I’m always looking for little projects to do on my days off. One of the things I’ve been meaning to do is get my old 486 computer back up and running once again.
The 486 processor was replaced by the Pentium in the mid 1990’s. When I started at Best Buy in the fall of 1994 all we sold were 486 computers, and when I left in the spring of 1995 all the computers we had were Pentium based. Of course those were first generation Pentiums — we’ve seen P2, P3 and P4 chips since then. The average person off the street probably couldn’t come up with a use for a 486 computer these days. I have a couple in mind.
The first thing I need this computer back alive for is so I can again use my X1541 cable. The X1541 is a cable that allows you to connect an old Commodore 1541 disk drive to a modern computer’s parallel port, thus allowing you to transfer programs between the two. A while back I started transferring all my old C64 disks to the PC for archival purposes, but when the 486 died so did the project. To avoid a bunch of technical crapola, the cable works best in DOS mode and only on certain machines. I’ve purchased a newer style of cable and still couldn’t get it to work on my laptop, and I’ve never got it to work right in XP, DOS mode or otherwise.
The other thing I want to do with computer is play older DOS games on it that won’t work on newer computers. Most games work, and many more can be made to work through DOSBox and other programs, but some things just don’t look, sound, or work right. I doubt I’d be using it daily to play games on, but the option would be nice.
And so this afternoon, operation 486 began. And boy was it a mess. Originally I had the machine set up to boot in either Windows 98 or DOS; that way I could use the X1541 cable in DOS mode, and still transfer the programs over to my other computer over the network in Windows 98. One day, Windows 98 just stopped working. So, that’s where I began.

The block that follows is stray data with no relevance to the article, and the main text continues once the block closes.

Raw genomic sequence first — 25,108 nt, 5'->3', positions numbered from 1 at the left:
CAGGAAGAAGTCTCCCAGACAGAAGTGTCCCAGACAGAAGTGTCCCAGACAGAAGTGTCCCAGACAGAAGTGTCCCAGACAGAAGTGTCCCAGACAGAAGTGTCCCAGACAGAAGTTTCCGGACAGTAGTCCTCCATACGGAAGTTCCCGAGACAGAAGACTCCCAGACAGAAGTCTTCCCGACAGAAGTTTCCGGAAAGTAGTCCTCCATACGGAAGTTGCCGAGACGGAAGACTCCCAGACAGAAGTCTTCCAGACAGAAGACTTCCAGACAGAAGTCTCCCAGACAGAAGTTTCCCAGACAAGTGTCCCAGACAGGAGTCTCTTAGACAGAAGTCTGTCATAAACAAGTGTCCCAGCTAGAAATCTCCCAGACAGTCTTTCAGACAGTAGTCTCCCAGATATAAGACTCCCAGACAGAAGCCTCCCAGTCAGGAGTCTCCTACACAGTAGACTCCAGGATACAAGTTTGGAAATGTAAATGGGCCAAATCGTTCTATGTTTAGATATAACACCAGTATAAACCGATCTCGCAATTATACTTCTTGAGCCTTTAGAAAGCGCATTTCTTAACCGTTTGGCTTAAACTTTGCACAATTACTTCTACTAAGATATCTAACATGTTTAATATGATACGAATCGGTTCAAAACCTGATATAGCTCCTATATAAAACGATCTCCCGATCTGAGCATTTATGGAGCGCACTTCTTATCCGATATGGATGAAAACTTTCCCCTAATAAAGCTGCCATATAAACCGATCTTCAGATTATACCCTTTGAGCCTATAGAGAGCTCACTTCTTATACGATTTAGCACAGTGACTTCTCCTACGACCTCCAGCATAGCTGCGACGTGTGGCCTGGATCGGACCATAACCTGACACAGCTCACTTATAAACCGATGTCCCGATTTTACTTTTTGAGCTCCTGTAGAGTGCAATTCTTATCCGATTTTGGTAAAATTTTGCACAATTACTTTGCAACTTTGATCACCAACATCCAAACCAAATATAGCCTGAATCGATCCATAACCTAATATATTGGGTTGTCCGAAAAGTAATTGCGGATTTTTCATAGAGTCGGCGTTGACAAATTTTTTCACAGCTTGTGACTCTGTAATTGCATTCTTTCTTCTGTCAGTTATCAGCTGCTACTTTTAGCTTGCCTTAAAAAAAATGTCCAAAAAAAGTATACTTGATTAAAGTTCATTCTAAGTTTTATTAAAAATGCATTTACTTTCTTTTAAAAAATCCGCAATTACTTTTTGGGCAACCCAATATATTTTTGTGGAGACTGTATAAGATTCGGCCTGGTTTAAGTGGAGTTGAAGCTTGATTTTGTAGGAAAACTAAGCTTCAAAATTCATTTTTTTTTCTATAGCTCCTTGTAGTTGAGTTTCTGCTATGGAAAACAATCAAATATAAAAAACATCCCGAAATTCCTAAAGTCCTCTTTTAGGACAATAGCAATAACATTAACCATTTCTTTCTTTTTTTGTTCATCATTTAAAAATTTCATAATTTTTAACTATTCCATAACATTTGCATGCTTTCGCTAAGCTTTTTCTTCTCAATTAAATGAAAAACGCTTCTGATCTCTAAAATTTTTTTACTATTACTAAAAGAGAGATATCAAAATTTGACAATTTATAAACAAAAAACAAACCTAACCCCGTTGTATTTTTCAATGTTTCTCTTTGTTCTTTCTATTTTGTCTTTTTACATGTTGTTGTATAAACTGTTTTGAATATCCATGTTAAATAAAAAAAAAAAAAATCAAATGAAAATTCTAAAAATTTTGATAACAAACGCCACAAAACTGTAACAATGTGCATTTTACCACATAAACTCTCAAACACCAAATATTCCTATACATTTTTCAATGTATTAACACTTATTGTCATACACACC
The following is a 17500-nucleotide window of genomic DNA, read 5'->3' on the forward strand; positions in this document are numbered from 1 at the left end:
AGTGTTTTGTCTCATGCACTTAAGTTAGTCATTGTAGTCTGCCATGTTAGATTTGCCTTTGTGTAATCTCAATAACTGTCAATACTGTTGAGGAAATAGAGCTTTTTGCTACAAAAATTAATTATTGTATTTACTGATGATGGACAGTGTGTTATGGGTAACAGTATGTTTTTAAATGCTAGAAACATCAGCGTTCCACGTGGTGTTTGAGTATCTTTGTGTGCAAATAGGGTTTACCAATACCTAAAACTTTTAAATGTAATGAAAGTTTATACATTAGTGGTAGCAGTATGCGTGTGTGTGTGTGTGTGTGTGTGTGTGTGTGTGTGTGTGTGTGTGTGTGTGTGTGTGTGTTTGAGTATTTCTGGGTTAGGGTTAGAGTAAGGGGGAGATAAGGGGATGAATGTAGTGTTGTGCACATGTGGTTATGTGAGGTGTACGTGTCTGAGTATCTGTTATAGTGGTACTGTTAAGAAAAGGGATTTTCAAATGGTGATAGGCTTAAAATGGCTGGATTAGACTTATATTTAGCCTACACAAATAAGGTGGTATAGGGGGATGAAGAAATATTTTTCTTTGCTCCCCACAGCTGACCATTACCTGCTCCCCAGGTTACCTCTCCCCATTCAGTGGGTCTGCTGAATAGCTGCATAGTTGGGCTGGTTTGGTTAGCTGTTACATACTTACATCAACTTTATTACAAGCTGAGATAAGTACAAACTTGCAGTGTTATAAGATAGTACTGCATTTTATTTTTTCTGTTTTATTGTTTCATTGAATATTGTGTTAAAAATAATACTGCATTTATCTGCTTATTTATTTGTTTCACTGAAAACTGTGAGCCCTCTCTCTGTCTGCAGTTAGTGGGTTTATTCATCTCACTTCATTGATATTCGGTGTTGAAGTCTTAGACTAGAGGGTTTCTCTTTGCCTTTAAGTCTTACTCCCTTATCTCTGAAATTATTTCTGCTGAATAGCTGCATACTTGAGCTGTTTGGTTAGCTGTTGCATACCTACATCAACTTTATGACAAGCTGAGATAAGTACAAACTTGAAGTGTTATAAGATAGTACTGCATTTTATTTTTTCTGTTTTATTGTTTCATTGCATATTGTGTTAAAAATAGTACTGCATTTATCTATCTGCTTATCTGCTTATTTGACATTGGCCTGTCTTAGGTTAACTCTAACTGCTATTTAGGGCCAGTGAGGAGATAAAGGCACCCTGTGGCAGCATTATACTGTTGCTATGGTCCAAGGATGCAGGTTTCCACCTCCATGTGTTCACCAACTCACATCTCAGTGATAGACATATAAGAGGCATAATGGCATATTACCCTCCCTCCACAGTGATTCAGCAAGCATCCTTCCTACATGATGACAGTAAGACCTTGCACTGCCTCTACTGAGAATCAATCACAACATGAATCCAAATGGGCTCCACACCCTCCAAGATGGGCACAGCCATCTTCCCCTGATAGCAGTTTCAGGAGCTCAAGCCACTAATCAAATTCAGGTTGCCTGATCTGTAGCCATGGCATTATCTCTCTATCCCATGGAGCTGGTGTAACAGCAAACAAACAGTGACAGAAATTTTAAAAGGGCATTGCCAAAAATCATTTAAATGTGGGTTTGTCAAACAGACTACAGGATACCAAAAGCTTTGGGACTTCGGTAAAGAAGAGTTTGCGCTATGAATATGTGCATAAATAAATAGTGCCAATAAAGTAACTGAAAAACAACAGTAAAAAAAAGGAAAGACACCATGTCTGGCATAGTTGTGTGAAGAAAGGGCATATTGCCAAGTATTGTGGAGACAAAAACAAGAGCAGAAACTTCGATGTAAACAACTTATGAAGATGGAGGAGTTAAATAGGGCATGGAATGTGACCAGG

I was able to boot the machine into safe-mode, but from there I was unable to see the CD-Rom drive or the network. Without the CD-Rom drive I couldn’t reload or repair Windows. Without the network, I couldn’t copy the install files over. The machine doesn’t have any USB ports, not that it would help me much in DOS. Without access to Windows I couldn’t make a boot disk, but with one I knew I could access the CD-Rom drive. From bootdisk.com, I downloaded a Windows 98 bootdisk from my server, and ran into another snag — neither of my working machines have floppy drives! I came downstairs to check my wife’s machine — another strikeout. Finally I remembered that my laptop had a floppy drive that I could attach to it, so I copied the file over to the laptop via the network, attached the floppy drive, tracked down a floppy disk from the garage, made the boot disk and went back upstairs.
Went I went to boot the machine from floppy, nothing happened. I checked the cable and made sure that it was plugged in the correct way — it was. I yanked a floppy drive out of another spare machine, swapped it, and tried it instead. Nothing. Then I tried another cable. Nothing. The only thing left was the controller, which is on the motherboard. It couldn’t be that, could it? Back to the garage. I dug around in a few plastic tubs before finding an old controller card. I slapped it in the machine and connected the cables. Success! The machine churned and whirred and after a few minutes, finally booted off the floppy. First hurdle crossed.
I stuck in some old Windows 98 CDR and changed to the CD Drive in DOS. Nothing. I waited. Nothing. I hit (R) for (R)etry a dozen times. Nothing. I pulled the CDR out and stuck some other CD in. Worked fine. I stuck the CDR back in. Nothing. Was the drive so old it didn’t read CDR’s? That would be bad, as my original Windows 98 CDs are god only knows where. I stick in another CDR. Nothing. Shoot.
Off goes the machine and out comes the CD-Rom drive, a 6x Plextor dating back almost as old as the machine. In the closet I have a stack of CD-Rom drives that have been removed from machines, having replaced them with DVD burners. The top one was a 52x drive, so I changed the jumpers and tossed it in. No sense it screwing anything together at this point — there’s no telling what I’ll be replacing next. After another floppy boot, I stuck in the CD and it recognized it. Woo hoo, two for two baby.
The rest was simple. I started the setup, saw the Microsoft message of “60 minutes remaining,” and took off. I came back once an hour or two later to reboot the box, and I went back agan later and it was done. The box is back up and functional, and all I ended up replacing was the floppy drive, controller card, cables, and CD-Rom drive. Sheesh.
By the time it was done I didn’t feel like messing with it any longer. Maybe tomorrow I’ll hook up the C64 cables and see if I can’t get that to work once again.